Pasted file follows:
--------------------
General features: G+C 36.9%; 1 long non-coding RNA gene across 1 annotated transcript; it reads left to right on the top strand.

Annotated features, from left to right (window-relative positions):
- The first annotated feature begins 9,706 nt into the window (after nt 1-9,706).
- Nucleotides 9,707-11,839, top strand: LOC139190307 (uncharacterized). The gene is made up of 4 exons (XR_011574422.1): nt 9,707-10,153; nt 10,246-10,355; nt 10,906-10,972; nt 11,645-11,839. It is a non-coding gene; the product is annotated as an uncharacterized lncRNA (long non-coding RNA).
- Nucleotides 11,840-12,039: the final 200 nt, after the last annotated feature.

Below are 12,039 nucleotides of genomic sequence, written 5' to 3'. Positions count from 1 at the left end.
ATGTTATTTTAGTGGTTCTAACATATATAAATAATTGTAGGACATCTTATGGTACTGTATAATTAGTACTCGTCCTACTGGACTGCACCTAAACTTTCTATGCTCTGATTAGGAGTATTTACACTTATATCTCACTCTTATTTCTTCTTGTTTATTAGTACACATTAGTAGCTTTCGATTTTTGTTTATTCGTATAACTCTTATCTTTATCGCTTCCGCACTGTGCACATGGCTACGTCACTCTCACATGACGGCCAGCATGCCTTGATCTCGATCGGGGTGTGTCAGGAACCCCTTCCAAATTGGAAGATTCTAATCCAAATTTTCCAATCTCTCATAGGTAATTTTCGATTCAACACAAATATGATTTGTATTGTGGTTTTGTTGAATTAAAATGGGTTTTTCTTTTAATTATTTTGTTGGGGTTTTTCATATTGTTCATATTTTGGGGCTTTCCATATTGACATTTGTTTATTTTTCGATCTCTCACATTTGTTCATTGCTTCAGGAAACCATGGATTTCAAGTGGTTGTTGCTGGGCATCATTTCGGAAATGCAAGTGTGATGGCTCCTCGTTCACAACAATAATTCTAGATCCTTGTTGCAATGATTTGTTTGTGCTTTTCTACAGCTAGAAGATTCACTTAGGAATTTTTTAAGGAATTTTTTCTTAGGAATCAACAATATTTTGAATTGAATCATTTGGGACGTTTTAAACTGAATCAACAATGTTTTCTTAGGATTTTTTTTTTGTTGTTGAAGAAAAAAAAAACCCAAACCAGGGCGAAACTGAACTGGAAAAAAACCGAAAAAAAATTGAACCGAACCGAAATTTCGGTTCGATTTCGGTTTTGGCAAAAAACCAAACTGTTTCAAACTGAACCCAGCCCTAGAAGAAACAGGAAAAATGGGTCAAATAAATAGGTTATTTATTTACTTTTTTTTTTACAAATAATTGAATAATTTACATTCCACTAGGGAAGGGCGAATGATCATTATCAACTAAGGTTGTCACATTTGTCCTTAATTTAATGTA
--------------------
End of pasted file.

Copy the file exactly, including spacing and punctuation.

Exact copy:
General features: G+C 36.9%; 1 long non-coding RNA gene across 1 annotated transcript; it reads left to right on the top strand.

Annotated features, from left to right (window-relative positions):
- The first annotated feature begins 9,706 nt into the window (after nt 1-9,706).
- Nucleotides 9,707-11,839, top strand: LOC139190307 (uncharacterized). The gene is made up of 4 exons (XR_011574422.1): nt 9,707-10,153; nt 10,246-10,355; nt 10,906-10,972; nt 11,645-11,839. It is a non-coding gene; the product is annotated as an uncharacterized lncRNA (long non-coding RNA).
- Nucleotides 11,840-12,039: the final 200 nt, after the last annotated feature.

Below are 12,039 nucleotides of genomic sequence, written 5' to 3'. Positions count from 1 at the left end.
ATGTTATTTTAGTGGTTCTAACATATATAAATAATTGTAGGACATCTTATGGTACTGTATAATTAGTACTCGTCCTACTGGACTGCACCTAAACTTTCTATGCTCTGATTAGGAGTATTTACACTTATATCTCACTCTTATTTCTTCTTGTTTATTAGTACACATTAGTAGCTTTCGATTTTTGTTTATTCGTATAACTCTTATCTTTATCGCTTCCGCACTGTGCACATGGCTACGTCACTCTCACATGACGGCCAGCATGCCTTGATCTCGATCGGGGTGTGTCAGGAACCCCTTCCAAATTGGAAGATTCTAATCCAAATTTTCCAATCTCTCATAGGTAATTTTCGATTCAACACAAATATGATTTGTATTGTGGTTTTGTTGAATTAAAATGGGTTTTTCTTTTAATTATTTTGTTGGGGTTTTTCATATTGTTCATATTTTGGGGCTTTCCATATTGACATTTGTTTATTTTTCGATCTCTCACATTTGTTCATTGCTTCAGGAAACCATGGATTTCAAGTGGTTGTTGCTGGGCATCATTTCGGAAATGCAAGTGTGATGGCTCCTCGTTCACAACAATAATTCTAGATCCTTGTTGCAATGATTTGTTTGTGCTTTTCTACAGCTAGAAGATTCACTTAGGAATTTTTTAAGGAATTTTTTCTTAGGAATCAACAATATTTTGAATTGAATCATTTGGGACGTTTTAAACTGAATCAACAATGTTTTCTTAGGATTTTTTTTTTGTTGTTGAAGAAAAAAAAAACCCAAACCAGGGCGAAACTGAACTGGAAAAAAACCGAAAAAAAATTGAACCGAACCGAAATTTCGGTTCGATTTCGGTTTTGGCAAAAAACCAAACTGTTTCAAACTGAACCCAGCCCTAGAAGAAACAGGAAAAATGGGTCAAATAAATAGGTTATTTATTTACTTTTTTTTTTACAAATAATTGAATAATTTACATTCCACTAGGGAAGGGCGAATGATCATTATCAACTAAGGTTGTCACATTTGTCCTTAATTTAATGTA